September brought a class with the lovely Terry Jarrard-Dimond; we worked on Shape...just abstract shapes. It wasn't easy, but it was interesting to see what came out of the group's invention. First, we worked with paper (black, white, neutral). Here's what I came up with:
(Ignore blue tape holding the top). Then we had to enlarge significantly, and sew the design in black, white, and a neutral fabric:
Then, we were encouraged to make it again, using one more color. A next assignment was to design shapes with string (n.b., not my hands) :
And finally to make a composition of shapes that arose from string exercises. Here's my paper piece, which reminds me vaguely of Hebrew letters and African kuba designs:
Toward the end of September, we played host to grandson Ami (2 y.o.) while his parents went to Europe to give academic talks. Here's Ami:
We borrowed toys from several friends who are grandparents, bought an outdoor plastic basketball set in a huge box, got lots of his favorite foods stocked in, borrowed kid movies from another grandson, and made up a few activities: e.g. I found an old canvas frame in the basement and covered it with batting. Then I made a dishpan full of color (all kinds of odd shapes and a few letters), so we had "art" most days. We also had "hammering": got a bag of extra long golf tees in pretty colors and cut big squares of foam to 4" thick, and he had fun just hammering away. But I'll bet you already know what his favorite toy was. Yep. The big box.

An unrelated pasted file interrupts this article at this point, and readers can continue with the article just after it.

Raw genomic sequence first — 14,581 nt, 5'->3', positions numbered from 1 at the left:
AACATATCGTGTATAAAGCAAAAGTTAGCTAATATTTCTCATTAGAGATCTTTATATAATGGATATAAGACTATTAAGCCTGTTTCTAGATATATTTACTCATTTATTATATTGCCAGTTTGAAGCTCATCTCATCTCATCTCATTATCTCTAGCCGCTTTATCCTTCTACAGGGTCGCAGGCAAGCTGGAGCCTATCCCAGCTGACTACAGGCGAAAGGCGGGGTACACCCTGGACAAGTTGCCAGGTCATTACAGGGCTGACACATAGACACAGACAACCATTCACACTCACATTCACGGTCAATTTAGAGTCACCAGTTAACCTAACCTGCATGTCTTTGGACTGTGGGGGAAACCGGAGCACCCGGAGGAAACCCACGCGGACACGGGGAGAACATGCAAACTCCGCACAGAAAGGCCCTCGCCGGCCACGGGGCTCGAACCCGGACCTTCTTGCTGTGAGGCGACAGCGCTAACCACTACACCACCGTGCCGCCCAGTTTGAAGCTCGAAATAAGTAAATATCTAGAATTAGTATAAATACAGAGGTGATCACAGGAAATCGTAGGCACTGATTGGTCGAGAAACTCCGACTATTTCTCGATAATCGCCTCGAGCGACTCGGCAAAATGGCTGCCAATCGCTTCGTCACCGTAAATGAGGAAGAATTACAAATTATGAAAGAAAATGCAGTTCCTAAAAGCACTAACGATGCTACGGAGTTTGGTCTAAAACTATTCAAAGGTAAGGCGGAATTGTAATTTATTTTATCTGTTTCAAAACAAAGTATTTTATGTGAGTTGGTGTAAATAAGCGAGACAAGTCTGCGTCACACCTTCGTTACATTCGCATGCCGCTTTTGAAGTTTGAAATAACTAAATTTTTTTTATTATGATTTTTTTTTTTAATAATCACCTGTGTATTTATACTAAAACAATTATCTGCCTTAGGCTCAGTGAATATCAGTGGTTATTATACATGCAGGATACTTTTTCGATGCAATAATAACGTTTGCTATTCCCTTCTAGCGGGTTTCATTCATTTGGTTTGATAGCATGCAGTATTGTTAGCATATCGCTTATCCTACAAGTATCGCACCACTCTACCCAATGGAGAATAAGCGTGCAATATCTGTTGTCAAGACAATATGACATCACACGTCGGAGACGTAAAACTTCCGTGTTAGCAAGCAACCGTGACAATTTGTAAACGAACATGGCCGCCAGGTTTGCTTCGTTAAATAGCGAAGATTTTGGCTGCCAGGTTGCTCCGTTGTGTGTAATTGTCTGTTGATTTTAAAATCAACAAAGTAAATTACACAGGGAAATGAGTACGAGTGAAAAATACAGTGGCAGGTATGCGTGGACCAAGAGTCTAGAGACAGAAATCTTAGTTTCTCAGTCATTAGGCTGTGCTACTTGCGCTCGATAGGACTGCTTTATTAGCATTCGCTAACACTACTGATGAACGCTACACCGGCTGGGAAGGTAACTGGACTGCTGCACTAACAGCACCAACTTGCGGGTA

"Where are you, Ami?"
"I'm hiding..........in the box."
It also made a great speedway for our (recently acquired) collection of matchbox cars.
Another thing I did was to make Ami a new Minky snuggly; I'd been told his old one was looking rather ratty. Just in case you haven't made one, I'll show you how. First you go to the dime store and buy a half yard each of pretty decorative ribbons (avoid the wired ones, or remove the wires). Then, get a yard or less of Minky. (I've always made these of white Minky, but it's getting hard to find these days.) Cut out two squares (or rectangles) of Minky, the same size. Put one face up and pin ribbon loops around the edges as shown here:
Play with the design till you're happy; I've found that the more the variety in ribbons, the better. Then place the other square right side down on top of the first. Pin carefully around, and then sew, leaving about a 5-6" opening on one side. Remove pins, turn inside out, and close the opening by machine or hand stitching. Minky hides all irregularities!
Here's a picture of Ami's
October was a month I devoted to finishing off UFO's. Here's a few:
EcoGirl: based on a photo I took in London, where a group of ecologically mindful people were putting on demonstrations. This lady was sewing without electricity...one hand turning the machine's wheel, the other moving the fabric through. This is a small quilt, about 12 x 14.